Yesterday’s chemotherapy on a mammary cancer kitty got me to thinking: I see so much cancer among my patient population yet I perform so few chemos—and it’s not just because I send all my cancer cases to the oncologist or internist (I try but owners don’t often choose to comply with this recommendation).

From my daily entries I’m sure you’ve already ascertained that cancer is no stranger to vets. Indeed, any pet lover lucky enough to have pets that live long enough will eventually experience cancer firsthand as well. It may seem odd, given that among humans cancer seems somehow strange and exotic—that is, unless you, a close friend or a family member have been afflicted.

How many new cancer patients do I see every week? Maybe four. Including rechecks, I see cancer almost every day of my working life.

Animal cancer and cancer treatment has exploded in the past decade. Oncology is one of the most rapidly growing fields in vet medicine. Mostly, it’s because pets are living longer—long enough for cancer to eventually affect older, dividing cells. But it’s also because we’re spending more on our pets. Now we have the luxury of identifying previously undiagnosed non-specific disease as cancer.

In years past, most pet owners would bring their old, sick pets to the vet with the expectation that their pet would have to be euthanized. Now they’re more likely to walk in the door looking for answers. But when the answer is cancer, chemo isn’t an option they’re happy to hear about.

Because specific cancer techniques and medicines have made cancer treatment more feasible, chemotherapy is a word that escapes my lips frequently. And it never fails to elicit a strong reaction from pet parents—usually a negative one. In fact, most owners recoil as if I’d just suggested we remove two limbs.

Truth be told, chemo is not so scary as it sounds and need not be so uncommonly employed. Many cancers, detected early enough, respond well to chemotherapy. Since the goal of chemo in pets is to restore or prolong a high quality of life, we seldom see the kind of crazy reactions that are the hallmark of chemo in human cancer patients.

In pets, chemo will not make hair fall out, will usually not cause nausea or vomiting, and very infrequently leads to medication-related death. If significant side effects are noted after the drug is administered, whether immediately or in days or weeks to follow, we usually recommend the chemo course be discontinued. Similarly, if the pet’s cancer does not respond to the chemo drugs in a measurable way (reduction is the size of tumors, for example), we stop using it altogether.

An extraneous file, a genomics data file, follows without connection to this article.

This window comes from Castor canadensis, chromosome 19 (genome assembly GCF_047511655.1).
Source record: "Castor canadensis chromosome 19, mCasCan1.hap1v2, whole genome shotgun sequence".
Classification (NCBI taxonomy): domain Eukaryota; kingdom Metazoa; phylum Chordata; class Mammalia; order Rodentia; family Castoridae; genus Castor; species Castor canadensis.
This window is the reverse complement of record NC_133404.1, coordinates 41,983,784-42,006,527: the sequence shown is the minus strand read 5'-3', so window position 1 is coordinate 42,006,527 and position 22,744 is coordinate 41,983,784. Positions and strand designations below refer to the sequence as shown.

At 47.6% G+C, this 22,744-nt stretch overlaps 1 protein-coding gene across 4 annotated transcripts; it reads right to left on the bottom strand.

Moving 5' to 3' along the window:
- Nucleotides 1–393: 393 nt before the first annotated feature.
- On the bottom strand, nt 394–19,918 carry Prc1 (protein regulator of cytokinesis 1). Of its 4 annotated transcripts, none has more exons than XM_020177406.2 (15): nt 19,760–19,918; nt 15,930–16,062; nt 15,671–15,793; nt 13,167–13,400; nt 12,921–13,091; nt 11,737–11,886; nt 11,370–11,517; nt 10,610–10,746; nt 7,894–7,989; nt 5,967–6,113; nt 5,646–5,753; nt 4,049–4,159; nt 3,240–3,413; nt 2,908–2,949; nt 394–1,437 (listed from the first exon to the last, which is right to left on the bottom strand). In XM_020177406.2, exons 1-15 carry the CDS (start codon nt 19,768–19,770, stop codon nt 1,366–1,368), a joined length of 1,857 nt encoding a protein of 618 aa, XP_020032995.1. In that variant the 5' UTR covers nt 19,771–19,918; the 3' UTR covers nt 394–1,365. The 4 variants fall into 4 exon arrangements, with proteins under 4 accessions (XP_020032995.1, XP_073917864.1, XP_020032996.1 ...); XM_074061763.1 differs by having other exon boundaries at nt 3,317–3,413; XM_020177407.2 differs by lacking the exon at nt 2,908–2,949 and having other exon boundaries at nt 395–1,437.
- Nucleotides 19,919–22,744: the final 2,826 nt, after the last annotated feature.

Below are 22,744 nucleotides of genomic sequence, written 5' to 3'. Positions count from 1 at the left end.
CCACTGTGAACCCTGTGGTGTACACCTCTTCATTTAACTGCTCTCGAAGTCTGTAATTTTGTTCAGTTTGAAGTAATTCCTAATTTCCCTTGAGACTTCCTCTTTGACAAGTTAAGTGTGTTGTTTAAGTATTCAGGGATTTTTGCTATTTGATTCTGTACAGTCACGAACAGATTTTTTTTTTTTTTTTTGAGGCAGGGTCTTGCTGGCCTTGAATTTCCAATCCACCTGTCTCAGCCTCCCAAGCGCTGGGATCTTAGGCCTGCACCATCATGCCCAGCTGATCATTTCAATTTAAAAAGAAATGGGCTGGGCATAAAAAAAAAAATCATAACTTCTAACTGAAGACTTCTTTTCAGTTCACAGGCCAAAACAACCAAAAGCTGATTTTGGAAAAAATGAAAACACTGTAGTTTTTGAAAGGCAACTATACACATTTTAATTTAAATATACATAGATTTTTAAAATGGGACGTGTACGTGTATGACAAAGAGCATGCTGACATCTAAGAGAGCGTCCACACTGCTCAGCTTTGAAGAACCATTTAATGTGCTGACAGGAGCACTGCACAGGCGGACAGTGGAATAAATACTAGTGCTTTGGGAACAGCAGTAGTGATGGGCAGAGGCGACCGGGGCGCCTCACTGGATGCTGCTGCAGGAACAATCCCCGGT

Most often, though, chemo does help for the cancers we know respond well to it. Because the goal is not a cure, and because our chemo approach is so mild by comparison to that of humans, the cancer inevitably rears its ugly head within months. It’s this inevitability, coupled with its fearsome reputation that makes all the difference to pet owners. Why put Fluffy through something so drastic if it’s just going to come back?

If that’s the case, why put her on antibiotics? Why perform surgery? Why administer steroids? We know she’s going to die. Why keep her alive at all?

Make no mistake, I’m not advocating the indiscriminate use of chemo, nor am I disrespectful of my clients’ choice to decline it. Rather, I’m suggesting that it should perhaps be considered in more realistic terms and not dismissed out of hand for personal emotional reasons.

Yes, it’s true. I’d like to see chemo used more frequently. The possibility of an increase in quality of life is too great. Furthermore, there’s no way that we’ll make strides in our treatment of cancer for all pets without making it a more commonplace alternative to immediate euthanasia. The more we know the more we can help. The more animals helped the better vets feel about recommending it enthusiastically.

The last ten years have seen more diagnostics and more cancer. I’m hoping the next ten will see more treatment. It starts with you and your pets. Just think about it.